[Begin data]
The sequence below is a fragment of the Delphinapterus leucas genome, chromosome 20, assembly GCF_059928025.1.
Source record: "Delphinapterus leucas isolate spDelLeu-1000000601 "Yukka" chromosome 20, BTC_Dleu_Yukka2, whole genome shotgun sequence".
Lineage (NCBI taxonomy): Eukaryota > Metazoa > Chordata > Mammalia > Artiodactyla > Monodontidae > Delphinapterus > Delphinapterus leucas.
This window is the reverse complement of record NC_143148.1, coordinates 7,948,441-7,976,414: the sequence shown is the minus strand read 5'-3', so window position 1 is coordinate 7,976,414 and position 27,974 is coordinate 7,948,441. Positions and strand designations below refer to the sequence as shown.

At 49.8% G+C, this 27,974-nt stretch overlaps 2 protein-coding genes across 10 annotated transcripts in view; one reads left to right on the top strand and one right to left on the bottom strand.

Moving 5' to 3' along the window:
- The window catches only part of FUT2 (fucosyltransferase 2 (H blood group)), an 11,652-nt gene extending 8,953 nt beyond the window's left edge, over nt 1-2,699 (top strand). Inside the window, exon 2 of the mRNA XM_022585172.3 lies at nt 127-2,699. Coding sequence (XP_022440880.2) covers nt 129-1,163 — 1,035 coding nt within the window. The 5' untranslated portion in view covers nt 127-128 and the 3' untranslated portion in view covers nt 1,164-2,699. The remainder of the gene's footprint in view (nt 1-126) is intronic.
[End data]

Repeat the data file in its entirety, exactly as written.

The sequence below is a fragment of the Delphinapterus leucas genome, chromosome 20, assembly GCF_059928025.1.
Source record: "Delphinapterus leucas isolate spDelLeu-1000000601 "Yukka" chromosome 20, BTC_Dleu_Yukka2, whole genome shotgun sequence".
Lineage (NCBI taxonomy): Eukaryota > Metazoa > Chordata > Mammalia > Artiodactyla > Monodontidae > Delphinapterus > Delphinapterus leucas.
This window is the reverse complement of record NC_143148.1, coordinates 7,948,441-7,976,414: the sequence shown is the minus strand read 5'-3', so window position 1 is coordinate 7,976,414 and position 27,974 is coordinate 7,948,441. Positions and strand designations below refer to the sequence as shown.

At 49.8% G+C, this 27,974-nt stretch overlaps 2 protein-coding genes across 10 annotated transcripts in view; one reads left to right on the top strand and one right to left on the bottom strand.

Moving 5' to 3' along the window:
- The window catches only part of FUT2 (fucosyltransferase 2 (H blood group)), an 11,652-nt gene extending 8,953 nt beyond the window's left edge, over nt 1-2,699 (top strand). Inside the window, exon 2 of the mRNA XM_022585172.3 lies at nt 127-2,699. Coding sequence (XP_022440880.2) covers nt 129-1,163 — 1,035 coding nt within the window. The 5' untranslated portion in view covers nt 127-128 and the 3' untranslated portion in view covers nt 1,164-2,699. The remainder of the gene's footprint in view (nt 1-126) is intronic.